Showing posts from August, 2018

Patrick Minford's holidays

Skewering Patrick Minford has become something of an economists' bloodsport. I admit, I have done my fair share of Minford-bashing, though I do try to stay away from trade economics. Others are much better at lampooning Minford's antediluvian approach to trade economics than me.

But when Minford starts pontificating on the effect of currency movements on the balance of trade, I can't resist getting out the shotgun. Minford is appallingly bad on anything that involves foreign exchange. He just doesn't seem to understand how floating exchange rates interact with trade dynamics and capital flows. So it is unsurprising that his latest venture into this complex subject is as disastrous as the last.

Here is Minford, in the Express, talking about Brits and their holidays:
The mood of British consumers is good, reflecting the fact that the economy continues to grow and create record employment.

A staycation is best because of the Brexit devaluation, which makes British holida…

Job guarantees for the disabled

It took me a while, but it has finally dawned on me why job guarantees might be very popular in the U.S., even among the sick and disabled. The clue is in this response to a tweet from Nathan Tankus:
It's not just a problem for the technically disabled. Health issues are the #1 reason why people miss work and lose jobs. Many are too weak or previously injured or old before their time. Until Medicare for all, JG with benefits would be a fantastic lift for many. — Bob Spencer (@binhkhe) August 24, 2018 Here in the U.K., access to healthcare is not dependent on being gainfully employed. But in America, it is. If you aren't working, your access to healthcare can be very limited. Thus, sick and disabled people who are unable to work can lose access to healthcare. The very people who need it most are denied it.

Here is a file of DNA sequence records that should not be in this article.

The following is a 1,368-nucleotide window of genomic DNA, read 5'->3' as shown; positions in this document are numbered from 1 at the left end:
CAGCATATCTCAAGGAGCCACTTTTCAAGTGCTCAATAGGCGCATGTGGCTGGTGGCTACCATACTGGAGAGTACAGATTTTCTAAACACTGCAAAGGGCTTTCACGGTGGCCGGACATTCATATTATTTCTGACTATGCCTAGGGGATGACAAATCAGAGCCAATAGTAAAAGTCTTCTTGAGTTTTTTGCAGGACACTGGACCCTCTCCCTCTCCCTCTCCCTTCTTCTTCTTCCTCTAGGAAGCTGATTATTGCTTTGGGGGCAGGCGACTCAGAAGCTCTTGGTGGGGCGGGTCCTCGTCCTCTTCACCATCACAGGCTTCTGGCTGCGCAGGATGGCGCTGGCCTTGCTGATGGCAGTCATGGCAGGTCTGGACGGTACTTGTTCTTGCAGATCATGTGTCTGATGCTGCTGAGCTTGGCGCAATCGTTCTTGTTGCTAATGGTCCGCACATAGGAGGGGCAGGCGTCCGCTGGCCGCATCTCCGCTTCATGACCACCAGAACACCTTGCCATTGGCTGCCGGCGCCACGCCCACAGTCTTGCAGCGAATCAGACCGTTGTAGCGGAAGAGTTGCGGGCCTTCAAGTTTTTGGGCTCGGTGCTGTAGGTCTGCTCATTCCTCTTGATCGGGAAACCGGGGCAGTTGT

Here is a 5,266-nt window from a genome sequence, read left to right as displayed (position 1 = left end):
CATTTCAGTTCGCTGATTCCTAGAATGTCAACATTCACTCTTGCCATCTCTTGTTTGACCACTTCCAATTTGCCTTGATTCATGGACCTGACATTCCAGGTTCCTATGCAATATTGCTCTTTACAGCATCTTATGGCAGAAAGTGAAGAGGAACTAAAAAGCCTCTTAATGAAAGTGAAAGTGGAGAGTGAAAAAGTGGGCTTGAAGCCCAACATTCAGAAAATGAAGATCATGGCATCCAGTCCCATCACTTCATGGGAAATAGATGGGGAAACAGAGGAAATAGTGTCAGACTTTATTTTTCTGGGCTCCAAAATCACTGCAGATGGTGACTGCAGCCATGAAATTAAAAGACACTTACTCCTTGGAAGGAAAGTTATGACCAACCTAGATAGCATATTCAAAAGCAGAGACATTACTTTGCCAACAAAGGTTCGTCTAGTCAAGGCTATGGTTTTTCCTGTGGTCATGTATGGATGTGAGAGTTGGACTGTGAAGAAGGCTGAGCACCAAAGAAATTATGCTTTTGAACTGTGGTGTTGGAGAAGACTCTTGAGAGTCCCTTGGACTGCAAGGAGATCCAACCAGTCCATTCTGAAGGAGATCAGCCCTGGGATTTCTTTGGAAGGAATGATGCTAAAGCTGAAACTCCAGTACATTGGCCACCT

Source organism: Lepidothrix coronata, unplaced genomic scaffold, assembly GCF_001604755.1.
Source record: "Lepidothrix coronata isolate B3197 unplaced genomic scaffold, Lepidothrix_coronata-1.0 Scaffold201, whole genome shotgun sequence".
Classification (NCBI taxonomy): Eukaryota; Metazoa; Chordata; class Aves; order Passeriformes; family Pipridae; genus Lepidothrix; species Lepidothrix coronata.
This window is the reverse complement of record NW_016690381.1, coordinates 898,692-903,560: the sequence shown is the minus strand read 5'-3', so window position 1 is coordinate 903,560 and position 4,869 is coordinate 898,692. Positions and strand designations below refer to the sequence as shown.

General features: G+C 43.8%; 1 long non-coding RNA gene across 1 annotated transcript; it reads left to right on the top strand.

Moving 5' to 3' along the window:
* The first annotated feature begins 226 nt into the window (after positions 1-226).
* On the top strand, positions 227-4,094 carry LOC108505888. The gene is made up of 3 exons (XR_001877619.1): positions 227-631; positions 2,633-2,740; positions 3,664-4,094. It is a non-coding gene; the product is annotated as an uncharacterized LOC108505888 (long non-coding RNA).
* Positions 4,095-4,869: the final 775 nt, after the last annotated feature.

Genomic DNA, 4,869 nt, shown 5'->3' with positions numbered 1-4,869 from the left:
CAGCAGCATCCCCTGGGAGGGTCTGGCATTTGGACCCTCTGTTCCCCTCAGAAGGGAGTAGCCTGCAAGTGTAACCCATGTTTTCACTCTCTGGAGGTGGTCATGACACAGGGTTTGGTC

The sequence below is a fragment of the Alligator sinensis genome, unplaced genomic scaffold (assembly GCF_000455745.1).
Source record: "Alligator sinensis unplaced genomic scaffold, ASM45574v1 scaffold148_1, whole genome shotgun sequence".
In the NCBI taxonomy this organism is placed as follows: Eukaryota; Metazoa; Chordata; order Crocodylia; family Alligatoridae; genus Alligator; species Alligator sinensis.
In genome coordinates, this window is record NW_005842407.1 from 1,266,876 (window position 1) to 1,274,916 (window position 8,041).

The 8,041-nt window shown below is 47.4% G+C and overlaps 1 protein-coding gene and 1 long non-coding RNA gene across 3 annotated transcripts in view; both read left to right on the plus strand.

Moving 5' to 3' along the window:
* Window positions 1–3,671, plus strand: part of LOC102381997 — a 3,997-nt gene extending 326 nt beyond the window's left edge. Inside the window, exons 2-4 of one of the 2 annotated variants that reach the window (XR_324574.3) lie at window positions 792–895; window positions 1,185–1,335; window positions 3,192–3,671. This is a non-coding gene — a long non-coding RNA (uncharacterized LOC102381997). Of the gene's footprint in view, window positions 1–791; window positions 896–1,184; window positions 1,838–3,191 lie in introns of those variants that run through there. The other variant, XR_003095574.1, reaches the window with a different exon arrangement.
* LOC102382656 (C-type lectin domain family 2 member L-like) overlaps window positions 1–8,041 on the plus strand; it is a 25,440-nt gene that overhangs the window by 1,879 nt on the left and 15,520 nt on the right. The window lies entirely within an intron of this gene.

But there is a fatal flaw in the notion that a job guarantee could compensate for lack of universal healthcare, even temporarily. No job guarantee scheme can possibly ensur…

Life after death

Last Friday, I watched my father die.

It was the first time I had witnessed death in a human being, though I have seen it in animals. I will never forget what it looked like. The pallor of death is quite different from paleness due to shock or illness. Even before death arrives, the blood drains away from the face as if bleached, leaving behind something more like wax than human flesh.

Right up to the end, I knew he could hear. He tried to open his eyes when I spoke to him. He knew that my brother and I were there. I don't know if he was in pain, but his breathing was distressed, so I asked the palliative care nurse to give him morphine. Perhaps the morphine stopped him fighting the process of death. He died shortly afterwards.

I have sung about death many times: in the classical song repertoire, death is almost as ubiquitous as love. And I have read many, many words about death. But nothing prepared me for this. So many of our ways of describing death are euphemistic. Perhaps…